For all its variety of topics the 135th NZ issue is centred around a single main theme. The focus is on identity, a notion that has come to play an extremely important part in the present-day world. In these pages we follow its dynamics, discussing its history and its role in ideological, political and cultural problems of our times.
The issue is thematically organised into two sections. The first of them is directly concerned with the history of identity politics and with a number of its aspects relevant today. The section opens with a translation of “Identity and Identity Politics: A Cultural Materialist History”, an extensive article by Marie Moran, a lecturer at University College Dublin. Moran traces the emergence of theoretical notions and practices linked to identity and analyses the political and cultural context that shapes them. Fedor Nikolai develops the theme in “«Identity» Crisis: Cultural Memory Beyond Right-Wing Nostalgia and Liberal Therapy”, an overview of various perspectives on two complementary phenomena: the way identity politics is shaped by our notions of the past and by the so-called culture wars, and the influence that identity politics, in its turn, has on these processes. The section ends with a piece by Anna Egorova discussing the conflict between identity politics and class politics, along with a possible way of resolving it.
The theme of the first section is further developed in Culture of Politics, which features Vladislav Inozemtsev's analysis of Russia's foreign policy, “On the Crossing Post-Imperial «Peripheries»”. Built on the ruins of the USSR, the country self-identifies as an “empire”, the author suggests, before going on to examine the effect of this tendency on Russia's approach to global affairs.
The second section focuses on gender identity realised through generational, political and cultural choices. Titled “Girlhood at the Turn of an Era”, this collaboration with the journal “Girlhood Studies” is introduced by the NZ editor Andrey Zakharov. The section opens with “Girls Today: Girls, Girl Culture and Girl Studies”, a study by Catherine Driscoll, a professor at Sydney University. This survey is continued in article by Victoria Cann, Sarah Godfrey and Helen Warner, which drawing on contemporary material. To conclude the theme, we offer “Gender Polulism in Belarus” by Irina Solomatina and Viktoria Shmidt, a timely take on the feminist aspect characterising the current mass protest movement against Alexander Lukashenko's regime.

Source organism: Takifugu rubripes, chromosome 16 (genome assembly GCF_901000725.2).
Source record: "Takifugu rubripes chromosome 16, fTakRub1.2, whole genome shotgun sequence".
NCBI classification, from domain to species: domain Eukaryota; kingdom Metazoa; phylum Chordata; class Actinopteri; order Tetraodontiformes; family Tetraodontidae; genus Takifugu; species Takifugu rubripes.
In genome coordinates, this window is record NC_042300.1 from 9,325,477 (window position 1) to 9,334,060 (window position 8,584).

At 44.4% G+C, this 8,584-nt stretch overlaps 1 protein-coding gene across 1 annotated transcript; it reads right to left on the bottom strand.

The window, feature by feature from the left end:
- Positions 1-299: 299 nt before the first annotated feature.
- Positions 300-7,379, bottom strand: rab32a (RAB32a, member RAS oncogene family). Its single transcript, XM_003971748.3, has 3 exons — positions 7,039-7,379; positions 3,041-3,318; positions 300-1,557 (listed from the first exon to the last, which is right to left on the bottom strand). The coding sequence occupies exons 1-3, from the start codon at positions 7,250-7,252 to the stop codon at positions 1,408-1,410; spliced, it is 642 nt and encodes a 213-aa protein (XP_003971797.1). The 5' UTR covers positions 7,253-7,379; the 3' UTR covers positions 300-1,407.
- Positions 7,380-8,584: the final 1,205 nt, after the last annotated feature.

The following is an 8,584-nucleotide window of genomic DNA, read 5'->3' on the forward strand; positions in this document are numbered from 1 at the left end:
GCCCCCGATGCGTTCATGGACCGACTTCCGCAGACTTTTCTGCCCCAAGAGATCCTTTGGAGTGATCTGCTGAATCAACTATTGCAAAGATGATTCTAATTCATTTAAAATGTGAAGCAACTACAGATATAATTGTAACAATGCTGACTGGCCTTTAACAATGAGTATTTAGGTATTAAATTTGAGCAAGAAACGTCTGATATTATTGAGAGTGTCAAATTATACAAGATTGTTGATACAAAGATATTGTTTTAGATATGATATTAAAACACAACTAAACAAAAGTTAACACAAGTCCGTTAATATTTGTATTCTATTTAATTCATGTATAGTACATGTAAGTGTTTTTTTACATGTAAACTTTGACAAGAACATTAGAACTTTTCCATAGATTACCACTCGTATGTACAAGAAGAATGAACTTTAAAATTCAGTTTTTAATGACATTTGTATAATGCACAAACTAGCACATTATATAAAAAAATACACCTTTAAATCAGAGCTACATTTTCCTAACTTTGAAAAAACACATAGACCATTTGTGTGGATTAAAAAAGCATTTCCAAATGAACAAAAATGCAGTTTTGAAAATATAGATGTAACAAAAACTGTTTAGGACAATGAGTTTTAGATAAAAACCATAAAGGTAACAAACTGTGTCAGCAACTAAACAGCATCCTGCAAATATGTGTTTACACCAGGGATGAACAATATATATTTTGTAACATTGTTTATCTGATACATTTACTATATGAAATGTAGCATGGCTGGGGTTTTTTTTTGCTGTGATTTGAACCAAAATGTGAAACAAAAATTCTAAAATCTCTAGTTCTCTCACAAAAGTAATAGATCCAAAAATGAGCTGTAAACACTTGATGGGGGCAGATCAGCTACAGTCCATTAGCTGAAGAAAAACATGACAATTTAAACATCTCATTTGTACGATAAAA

Identity grounded in national and cultural traditions is the subject of a conversation between our editor-in-chief, Kirill Kobrin, and the London-based artist Natalya Vikulina, published under NZ Interview. This is the final instalment in our series dedicated to conversations with artists about Chinese influences on post-Soviet art and culture.
The political turmoil in Belarus is further discussed in Case Study, in a piece by Nikolay Mitrokhin depicting an ambiguous reaction of the Belarus Orthodox church to the protests. The article is the first in a series planned for 2021, in which NZ contributors will report on how different churches respond to the most serious global crises of our era. Coming soon is a special issue focused on the situation in Ukraine, Georgia, Latvia and, once again, Belarus.
Also in this issue are the latest instalments of our regular columns. NZ Archive is relaunched with a fascinating historical document (published in translation), the Ukrainian literary scholar Vasily Boyko's reaction to a talk given by Boris Eikhenbaum in Kharkiv in 1926. Culture of Politics features “Rhetorical Analysis of the Memorial Society's Discourse” by the German Russianist Renate Lachmann, a professor at the University of Konstanz. In Politics of Culture, NZ editor Igor Kobylin considers the political and ideological context in which the philosopher and methodologist Georgy Shchedrovitsky developed his theoretical and practical ideas (“Mental Activity, Governmentality: History and Managerial Class Conscienc”). Alexey Levinson's column appears under Sociological Lyrics. The issue concludes with the Russian Intellectual Journals’ Review by Alexander Pisarev and a New Books section.